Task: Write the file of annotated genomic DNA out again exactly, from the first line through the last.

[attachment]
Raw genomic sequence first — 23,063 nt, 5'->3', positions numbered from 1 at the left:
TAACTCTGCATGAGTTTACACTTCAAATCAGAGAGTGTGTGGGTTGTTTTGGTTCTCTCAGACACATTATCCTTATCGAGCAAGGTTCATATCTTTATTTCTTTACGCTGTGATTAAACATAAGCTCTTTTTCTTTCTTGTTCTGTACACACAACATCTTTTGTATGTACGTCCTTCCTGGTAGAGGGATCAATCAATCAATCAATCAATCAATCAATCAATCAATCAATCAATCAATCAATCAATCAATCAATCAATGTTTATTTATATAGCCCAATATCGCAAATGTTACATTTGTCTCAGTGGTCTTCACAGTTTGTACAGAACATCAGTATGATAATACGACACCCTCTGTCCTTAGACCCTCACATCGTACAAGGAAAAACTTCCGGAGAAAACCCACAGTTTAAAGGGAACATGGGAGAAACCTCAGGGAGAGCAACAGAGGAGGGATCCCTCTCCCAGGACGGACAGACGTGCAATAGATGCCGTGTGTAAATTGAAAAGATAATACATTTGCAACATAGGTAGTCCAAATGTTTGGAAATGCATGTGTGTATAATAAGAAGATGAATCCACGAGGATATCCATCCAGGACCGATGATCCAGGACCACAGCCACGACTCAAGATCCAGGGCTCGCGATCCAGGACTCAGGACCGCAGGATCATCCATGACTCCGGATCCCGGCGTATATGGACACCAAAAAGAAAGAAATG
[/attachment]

Raw genomic sequence first — 23,063 nt, 5'->3', positions numbered from 1 at the left:
TAACTCTGCATGAGTTTACACTTCAAATCAGAGAGTGTGTGGGTTGTTTTGGTTCTCTCAGACACATTATCCTTATCGAGCAAGGTTCATATCTTTATTTCTTTACGCTGTGATTAAACATAAGCTCTTTTTCTTTCTTGTTCTGTACACACAACATCTTTTGTATGTACGTCCTTCCTGGTAGAGGGATCAATCAATCAATCAATCAATCAATCAATCAATCAATCAATCAATCAATCAATCAATCAATCAATCAATGTTTATTTATATAGCCCAATATCGCAAATGTTACATTTGTCTCAGTGGTCTTCACAGTTTGTACAGAACATCAGTATGATAATACGACACCCTCTGTCCTTAGACCCTCACATCGTACAAGGAAAAACTTCCGGAGAAAACCCACAGTTTAAAGGGAACATGGGAGAAACCTCAGGGAGAGCAACAGAGGAGGGATCCCTCTCCCAGGACGGACAGACGTGCAATAGATGCCGTGTGTAAATTGAAAAGATAATACATTTGCAACATAGGTAGTCCAAATGTTTGGAAATGCATGTGTGTATAATAAGAAGATGAATCCACGAGGATATCCATCCAGGACCGATGATCCAGGACCACAGCCACGACTCAAGATCCAGGGCTCGCGATCCAGGACTCAGGACCGCAGGATCATCCATGACTCCGGATCCCGGCGTATATGGACACCAAAAAGAAAGAAATG